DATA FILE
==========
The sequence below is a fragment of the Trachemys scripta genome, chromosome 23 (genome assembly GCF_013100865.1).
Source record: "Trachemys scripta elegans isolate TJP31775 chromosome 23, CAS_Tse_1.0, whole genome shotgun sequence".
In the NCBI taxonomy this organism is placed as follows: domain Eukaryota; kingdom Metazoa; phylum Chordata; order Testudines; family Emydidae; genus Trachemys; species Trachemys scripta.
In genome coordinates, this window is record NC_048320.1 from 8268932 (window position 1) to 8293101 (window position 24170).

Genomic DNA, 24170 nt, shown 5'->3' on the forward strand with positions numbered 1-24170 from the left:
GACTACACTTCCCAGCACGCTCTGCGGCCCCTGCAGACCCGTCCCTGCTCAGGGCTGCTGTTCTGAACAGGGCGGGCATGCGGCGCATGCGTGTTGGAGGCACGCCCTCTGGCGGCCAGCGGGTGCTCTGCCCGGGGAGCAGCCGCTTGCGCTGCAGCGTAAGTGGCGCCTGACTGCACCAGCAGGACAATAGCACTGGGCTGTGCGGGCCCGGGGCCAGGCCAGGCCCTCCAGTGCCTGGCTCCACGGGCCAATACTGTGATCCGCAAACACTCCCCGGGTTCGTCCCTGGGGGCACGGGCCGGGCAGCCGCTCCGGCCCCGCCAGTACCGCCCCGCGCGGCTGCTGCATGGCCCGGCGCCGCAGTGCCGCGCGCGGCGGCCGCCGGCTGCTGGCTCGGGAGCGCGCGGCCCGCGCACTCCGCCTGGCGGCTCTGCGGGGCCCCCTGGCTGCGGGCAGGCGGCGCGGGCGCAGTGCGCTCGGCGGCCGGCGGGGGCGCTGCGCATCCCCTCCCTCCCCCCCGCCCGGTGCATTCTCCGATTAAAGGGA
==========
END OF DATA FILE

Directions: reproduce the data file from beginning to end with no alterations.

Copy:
The sequence below is a fragment of the Trachemys scripta genome, chromosome 23 (genome assembly GCF_013100865.1).
Source record: "Trachemys scripta elegans isolate TJP31775 chromosome 23, CAS_Tse_1.0, whole genome shotgun sequence".
In the NCBI taxonomy this organism is placed as follows: domain Eukaryota; kingdom Metazoa; phylum Chordata; order Testudines; family Emydidae; genus Trachemys; species Trachemys scripta.
In genome coordinates, this window is record NC_048320.1 from 8268932 (window position 1) to 8293101 (window position 24170).

Genomic DNA, 24170 nt, shown 5'->3' on the forward strand with positions numbered 1-24170 from the left:
GACTACACTTCCCAGCACGCTCTGCGGCCCCTGCAGACCCGTCCCTGCTCAGGGCTGCTGTTCTGAACAGGGCGGGCATGCGGCGCATGCGTGTTGGAGGCACGCCCTCTGGCGGCCAGCGGGTGCTCTGCCCGGGGAGCAGCCGCTTGCGCTGCAGCGTAAGTGGCGCCTGACTGCACCAGCAGGACAATAGCACTGGGCTGTGCGGGCCCGGGGCCAGGCCAGGCCCTCCAGTGCCTGGCTCCACGGGCCAATACTGTGATCCGCAAACACTCCCCGGGTTCGTCCCTGGGGGCACGGGCCGGGCAGCCGCTCCGGCCCCGCCAGTACCGCCCCGCGCGGCTGCTGCATGGCCCGGCGCCGCAGTGCCGCGCGCGGCGGCCGCCGGCTGCTGGCTCGGGAGCGCGCGGCCCGCGCACTCCGCCTGGCGGCTCTGCGGGGCCCCCTGGCTGCGGGCAGGCGGCGCGGGCGCAGTGCGCTCGGCGGCCGGCGGGGGCGCTGCGCATCCCCTCCCTCCCCCCCGCCCGGTGCATTCTCCGATTAAAGGGA